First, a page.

In lieu of an abstract, here is a brief excerpt of the content:

7 “It is a negro, not an Indian war” Southampton, St. Domingo, and the Second Seminole War Matthew Clavin In 1836, a little-known writer published a sensationalistic account of a series of dramatic events that were unfolding in the Florida territory.1 For the second time in a generation, the United States was going to war with the Seminole Indians in an effort to remove them from their land and clear the way for American expansion. In describing a series of violent clashes that sparked the conflict, Daniel F. Blanchard detailed some of the atrocities committed by Seminole warriors against white soldiers and settlers, including several massacres of defenseless white men, women, and children. The pamphlet also included an eye-catching illustration. A two-page woodcut of the carnage described in the accompanying text, it served as a pictorial summary of Seminole savagery. In spite of its graphic nature, the visual was unremarkable, something that many readers would have found cliché. Authors and editors routinely inserted similar images in Indian captivity narratives and related literary genres, which capitalized on the cruel and terrifying imagery of frontier war. There is one significant exception to the normative character of Blanchard’s image. A center panel depicts the slaying of two white civilians by armed and enraged black men, presumably slaves. It, too, was unoriginal. Blanchard copied the image from a pamphlet published four years earlier by Samuel Warner. Entitled Authentic and Impartial Narrative of the Tragical Scene Which Was Witnessed in Southampton County, Warner’s pamphlet chronicled Nat Turner ’s slave revolt in southeastern Virginia in 1831.2 In what many accept as the largest slave rebellion in U.S. history, Turner, a plantation laborer and mystic, spurred dozens of bondmen to murder nearly sixty white Virginians under the cover of darkness. In addition to describing the Southampton revolt, Warner ’s book also examined the unprecedented slave insurrection in the French colony of Saint-Domingue, or St. Domingo, which occurred at the turn of the century. The extraordinary slave revolution that resulted in the liberation of some 500,000 bondpeople and the birth of the new nation of Haiti came at a 182 / Matthew Clavin tremendous price. The “horrors of St. Domingo” resulted in the deaths of tens of thousands of settlers, soldiers, and slaves, and France lost the wealthiest colony in the Americas.3 Blanchard’s deployment of an image inseparable from the slave revolts in both Southampton and St. Domingo demonstrates how Americans drew sharp distinctions between the Seminole and the fugitive slaves, or maroons, who fought beside them. In the literature of the period, authors routinely described the threat that both Seminoles and their black allies posed to white settlement. They eagerly reported atrocities committed by both groups. Yet one detects in these works an obvious distinction. Writers often displayed both sympathy and empathy for the Seminole, whom they imagined as Noble Savages. In various published accounts they depicted the Seminole, like other native people still remaining in North America, as a noble yet disappearing race whose last days in America—as well as on earth—were numbered. The same writers who paid tribute to the vanishing Indian, however, did not wax nostalgically about the bondpeople who aided the resistance movement. While the end of Indian violence was imminent, they feared a different trajectory. For them, the course of black rebellion from St. Domingo to Southampton and ultimately the Second Seminole War was both evident and alarming. The significant role that fugitive slaves played in the Second Seminole War fueled Americans’ fear of a massive slave insurrection originating in the Florida territory. Generations of scholars have understood this role due to Kenneth Porter’s pioneering work, and today, the African American character of 7.1. Oversized engraving of atrocities committed by Native and African Americans during Second Seminole War, from Daniel F. Blanchard’s An authentic narrative of the Seminole war (1836). Courtesy of the Collections of the Library of Congress.. Southampton, St. Domingo, and the Second Seminole War / 183 the war also inflects the popular imagination due to a compelling Web site that is devoted to proving that “From 1835–1838 in Florida, the Black Seminoles, the African allies of Seminole Indians, led the largest slave rebellion in U.S. history.”4 The debate over whether the Second Seminole War is more deserving of the label Indian war or slave revolt is valuable, bringing much needed attention to the enduring military alliance among Native and African Americans...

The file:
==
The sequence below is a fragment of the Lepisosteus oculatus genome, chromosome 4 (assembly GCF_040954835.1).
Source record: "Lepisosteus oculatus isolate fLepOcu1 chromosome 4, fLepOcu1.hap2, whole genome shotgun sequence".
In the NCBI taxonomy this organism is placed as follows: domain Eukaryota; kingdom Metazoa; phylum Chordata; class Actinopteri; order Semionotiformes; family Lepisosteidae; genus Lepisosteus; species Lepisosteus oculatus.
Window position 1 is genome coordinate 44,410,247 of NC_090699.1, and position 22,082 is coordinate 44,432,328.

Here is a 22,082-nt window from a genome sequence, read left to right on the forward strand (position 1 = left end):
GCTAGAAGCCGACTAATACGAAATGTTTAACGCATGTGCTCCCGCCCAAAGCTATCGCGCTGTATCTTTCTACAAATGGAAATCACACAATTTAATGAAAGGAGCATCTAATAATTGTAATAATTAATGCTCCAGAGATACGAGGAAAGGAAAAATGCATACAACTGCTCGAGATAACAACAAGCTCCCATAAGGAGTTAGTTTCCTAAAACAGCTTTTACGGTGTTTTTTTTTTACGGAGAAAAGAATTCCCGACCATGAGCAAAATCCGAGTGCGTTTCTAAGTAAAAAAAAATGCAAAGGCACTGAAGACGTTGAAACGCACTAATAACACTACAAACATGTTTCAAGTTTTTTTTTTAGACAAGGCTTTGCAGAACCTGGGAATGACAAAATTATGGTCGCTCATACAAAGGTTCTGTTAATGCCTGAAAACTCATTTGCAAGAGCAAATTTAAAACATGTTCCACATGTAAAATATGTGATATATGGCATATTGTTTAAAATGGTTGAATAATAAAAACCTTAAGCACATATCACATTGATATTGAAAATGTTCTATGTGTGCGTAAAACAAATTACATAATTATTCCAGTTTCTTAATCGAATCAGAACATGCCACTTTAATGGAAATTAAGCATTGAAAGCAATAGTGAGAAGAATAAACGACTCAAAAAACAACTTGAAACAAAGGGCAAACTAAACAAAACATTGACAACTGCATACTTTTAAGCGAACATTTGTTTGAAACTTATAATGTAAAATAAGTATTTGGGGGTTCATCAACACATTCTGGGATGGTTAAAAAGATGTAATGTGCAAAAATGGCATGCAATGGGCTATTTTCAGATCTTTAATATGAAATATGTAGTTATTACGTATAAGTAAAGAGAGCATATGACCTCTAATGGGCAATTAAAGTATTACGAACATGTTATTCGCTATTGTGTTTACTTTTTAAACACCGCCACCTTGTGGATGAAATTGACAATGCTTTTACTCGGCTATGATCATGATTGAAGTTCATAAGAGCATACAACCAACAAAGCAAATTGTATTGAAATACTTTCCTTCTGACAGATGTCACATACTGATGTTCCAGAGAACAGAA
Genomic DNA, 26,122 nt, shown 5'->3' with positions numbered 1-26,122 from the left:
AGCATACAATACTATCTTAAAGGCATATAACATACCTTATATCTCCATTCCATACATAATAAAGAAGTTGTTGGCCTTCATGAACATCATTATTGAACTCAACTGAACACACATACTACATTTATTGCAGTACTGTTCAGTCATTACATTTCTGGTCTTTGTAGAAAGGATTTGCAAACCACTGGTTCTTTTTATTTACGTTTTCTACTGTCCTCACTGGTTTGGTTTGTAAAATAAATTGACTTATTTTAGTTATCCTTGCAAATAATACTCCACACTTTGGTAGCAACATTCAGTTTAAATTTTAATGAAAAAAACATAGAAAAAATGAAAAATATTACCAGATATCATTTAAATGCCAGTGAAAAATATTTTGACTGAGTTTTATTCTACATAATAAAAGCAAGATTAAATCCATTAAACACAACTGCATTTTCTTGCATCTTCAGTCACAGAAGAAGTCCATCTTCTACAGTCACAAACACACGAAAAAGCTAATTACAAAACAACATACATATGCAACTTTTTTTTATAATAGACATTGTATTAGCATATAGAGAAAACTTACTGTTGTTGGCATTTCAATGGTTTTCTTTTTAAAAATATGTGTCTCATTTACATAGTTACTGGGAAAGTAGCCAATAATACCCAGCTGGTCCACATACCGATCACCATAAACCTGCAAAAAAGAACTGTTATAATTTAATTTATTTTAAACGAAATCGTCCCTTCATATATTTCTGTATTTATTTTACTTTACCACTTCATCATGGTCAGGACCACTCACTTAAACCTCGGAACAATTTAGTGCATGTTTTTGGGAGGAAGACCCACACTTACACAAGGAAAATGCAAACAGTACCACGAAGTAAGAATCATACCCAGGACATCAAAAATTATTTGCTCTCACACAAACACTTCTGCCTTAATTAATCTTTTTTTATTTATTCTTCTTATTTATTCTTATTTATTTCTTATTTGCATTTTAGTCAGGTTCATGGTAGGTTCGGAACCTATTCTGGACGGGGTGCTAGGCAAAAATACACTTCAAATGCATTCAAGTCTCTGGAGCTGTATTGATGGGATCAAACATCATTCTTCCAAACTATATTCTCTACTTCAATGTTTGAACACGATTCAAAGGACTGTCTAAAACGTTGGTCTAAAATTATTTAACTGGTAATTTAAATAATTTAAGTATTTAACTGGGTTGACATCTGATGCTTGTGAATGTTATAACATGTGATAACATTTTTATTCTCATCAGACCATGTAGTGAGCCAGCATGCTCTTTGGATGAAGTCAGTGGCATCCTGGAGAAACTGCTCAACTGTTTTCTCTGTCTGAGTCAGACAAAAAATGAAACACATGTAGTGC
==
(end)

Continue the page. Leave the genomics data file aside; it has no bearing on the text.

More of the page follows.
Additional Information

Related ISBN
MARC Record
Launched on MUSE
Open Access
Back To Top

This website uses cookies to ensure you get the best experience on our website. Without cookies your experience may not be seamless.